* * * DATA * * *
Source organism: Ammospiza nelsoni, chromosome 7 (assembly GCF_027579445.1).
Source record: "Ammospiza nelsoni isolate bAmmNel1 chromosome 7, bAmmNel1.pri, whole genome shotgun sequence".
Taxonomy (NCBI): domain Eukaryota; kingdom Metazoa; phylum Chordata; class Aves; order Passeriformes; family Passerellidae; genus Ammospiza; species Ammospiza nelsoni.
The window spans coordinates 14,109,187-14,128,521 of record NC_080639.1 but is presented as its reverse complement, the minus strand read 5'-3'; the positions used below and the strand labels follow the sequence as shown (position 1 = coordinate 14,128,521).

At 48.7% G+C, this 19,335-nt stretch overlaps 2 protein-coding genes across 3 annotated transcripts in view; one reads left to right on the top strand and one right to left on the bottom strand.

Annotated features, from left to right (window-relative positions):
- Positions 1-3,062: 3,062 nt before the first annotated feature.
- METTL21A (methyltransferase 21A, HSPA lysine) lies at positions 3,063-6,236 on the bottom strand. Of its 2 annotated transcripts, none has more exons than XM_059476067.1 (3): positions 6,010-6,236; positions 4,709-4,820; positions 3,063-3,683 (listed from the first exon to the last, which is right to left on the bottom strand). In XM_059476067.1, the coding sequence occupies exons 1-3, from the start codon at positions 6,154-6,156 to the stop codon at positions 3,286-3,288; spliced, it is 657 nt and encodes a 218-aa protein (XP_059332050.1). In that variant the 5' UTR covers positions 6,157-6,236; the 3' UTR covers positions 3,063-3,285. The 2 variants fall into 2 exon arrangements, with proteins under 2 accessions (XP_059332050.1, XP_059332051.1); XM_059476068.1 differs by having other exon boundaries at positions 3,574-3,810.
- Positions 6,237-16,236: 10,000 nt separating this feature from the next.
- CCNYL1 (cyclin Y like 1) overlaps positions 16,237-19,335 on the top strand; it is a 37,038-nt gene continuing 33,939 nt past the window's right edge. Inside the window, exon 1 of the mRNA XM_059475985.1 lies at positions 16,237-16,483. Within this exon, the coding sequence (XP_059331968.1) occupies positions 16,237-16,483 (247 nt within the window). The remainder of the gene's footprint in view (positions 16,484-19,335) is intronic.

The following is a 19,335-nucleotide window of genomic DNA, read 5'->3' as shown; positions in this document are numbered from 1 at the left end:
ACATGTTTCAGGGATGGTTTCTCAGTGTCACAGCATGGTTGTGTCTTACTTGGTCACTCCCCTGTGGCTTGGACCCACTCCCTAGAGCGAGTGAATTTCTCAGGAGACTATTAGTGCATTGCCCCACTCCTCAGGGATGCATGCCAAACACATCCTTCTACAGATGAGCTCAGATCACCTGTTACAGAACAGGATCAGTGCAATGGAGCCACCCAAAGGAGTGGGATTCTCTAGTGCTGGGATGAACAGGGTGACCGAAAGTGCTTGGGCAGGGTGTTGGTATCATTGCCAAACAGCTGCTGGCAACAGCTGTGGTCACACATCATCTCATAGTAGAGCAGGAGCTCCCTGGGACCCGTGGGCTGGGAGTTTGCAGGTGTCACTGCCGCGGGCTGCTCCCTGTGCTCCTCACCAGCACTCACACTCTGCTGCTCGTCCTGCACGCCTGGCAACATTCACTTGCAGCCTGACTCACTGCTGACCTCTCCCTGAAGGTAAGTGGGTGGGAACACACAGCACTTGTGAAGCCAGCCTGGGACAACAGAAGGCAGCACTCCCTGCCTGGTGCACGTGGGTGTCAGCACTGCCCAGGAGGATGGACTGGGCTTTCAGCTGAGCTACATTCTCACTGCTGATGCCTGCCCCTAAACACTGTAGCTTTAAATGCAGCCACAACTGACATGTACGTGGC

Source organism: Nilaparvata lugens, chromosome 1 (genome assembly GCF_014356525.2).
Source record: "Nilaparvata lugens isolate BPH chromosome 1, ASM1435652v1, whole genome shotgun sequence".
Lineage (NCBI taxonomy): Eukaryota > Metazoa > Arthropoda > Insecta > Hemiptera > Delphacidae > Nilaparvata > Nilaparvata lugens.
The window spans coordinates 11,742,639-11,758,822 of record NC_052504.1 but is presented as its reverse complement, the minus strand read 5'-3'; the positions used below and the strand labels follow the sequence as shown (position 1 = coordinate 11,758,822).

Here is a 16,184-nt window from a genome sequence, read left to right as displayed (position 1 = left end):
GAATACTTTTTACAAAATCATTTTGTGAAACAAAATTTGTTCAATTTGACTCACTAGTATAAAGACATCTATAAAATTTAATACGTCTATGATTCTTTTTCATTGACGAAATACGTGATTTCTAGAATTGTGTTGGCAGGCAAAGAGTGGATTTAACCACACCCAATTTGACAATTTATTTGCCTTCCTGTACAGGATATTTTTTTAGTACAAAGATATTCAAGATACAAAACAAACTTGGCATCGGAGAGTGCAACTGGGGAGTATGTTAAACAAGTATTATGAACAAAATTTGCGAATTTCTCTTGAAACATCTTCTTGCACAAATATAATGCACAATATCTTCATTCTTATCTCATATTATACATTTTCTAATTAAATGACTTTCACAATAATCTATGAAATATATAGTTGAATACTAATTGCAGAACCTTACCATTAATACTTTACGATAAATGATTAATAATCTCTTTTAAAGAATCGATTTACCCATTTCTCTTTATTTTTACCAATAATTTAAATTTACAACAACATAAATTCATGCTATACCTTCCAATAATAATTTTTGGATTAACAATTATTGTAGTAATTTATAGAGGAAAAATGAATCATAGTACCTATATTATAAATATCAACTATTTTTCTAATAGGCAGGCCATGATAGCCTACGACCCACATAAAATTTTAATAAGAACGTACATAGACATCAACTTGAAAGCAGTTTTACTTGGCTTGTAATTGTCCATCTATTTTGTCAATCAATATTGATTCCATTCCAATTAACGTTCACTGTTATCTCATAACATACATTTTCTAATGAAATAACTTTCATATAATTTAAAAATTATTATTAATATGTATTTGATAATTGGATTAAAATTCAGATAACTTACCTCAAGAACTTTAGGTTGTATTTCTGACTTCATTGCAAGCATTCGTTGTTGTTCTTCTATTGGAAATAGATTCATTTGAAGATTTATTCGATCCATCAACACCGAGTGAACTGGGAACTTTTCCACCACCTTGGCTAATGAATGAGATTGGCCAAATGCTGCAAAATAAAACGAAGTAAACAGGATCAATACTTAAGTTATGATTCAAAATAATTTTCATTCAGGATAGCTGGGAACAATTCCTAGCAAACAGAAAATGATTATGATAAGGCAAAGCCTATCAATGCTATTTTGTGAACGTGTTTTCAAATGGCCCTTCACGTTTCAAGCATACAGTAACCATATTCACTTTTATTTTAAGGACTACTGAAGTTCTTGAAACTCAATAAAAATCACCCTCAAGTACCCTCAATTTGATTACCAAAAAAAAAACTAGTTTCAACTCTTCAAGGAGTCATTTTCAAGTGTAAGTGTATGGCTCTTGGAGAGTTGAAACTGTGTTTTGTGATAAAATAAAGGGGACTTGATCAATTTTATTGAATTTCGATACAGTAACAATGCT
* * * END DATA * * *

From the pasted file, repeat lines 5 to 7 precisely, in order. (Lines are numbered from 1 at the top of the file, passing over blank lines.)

At 48.7% G+C, this 19,335-nt stretch overlaps 2 protein-coding genes across 3 annotated transcripts in view; one reads left to right on the top strand and one right to left on the bottom strand.

Annotated features, from left to right (window-relative positions):
- Positions 1-3,062: 3,062 nt before the first annotated feature.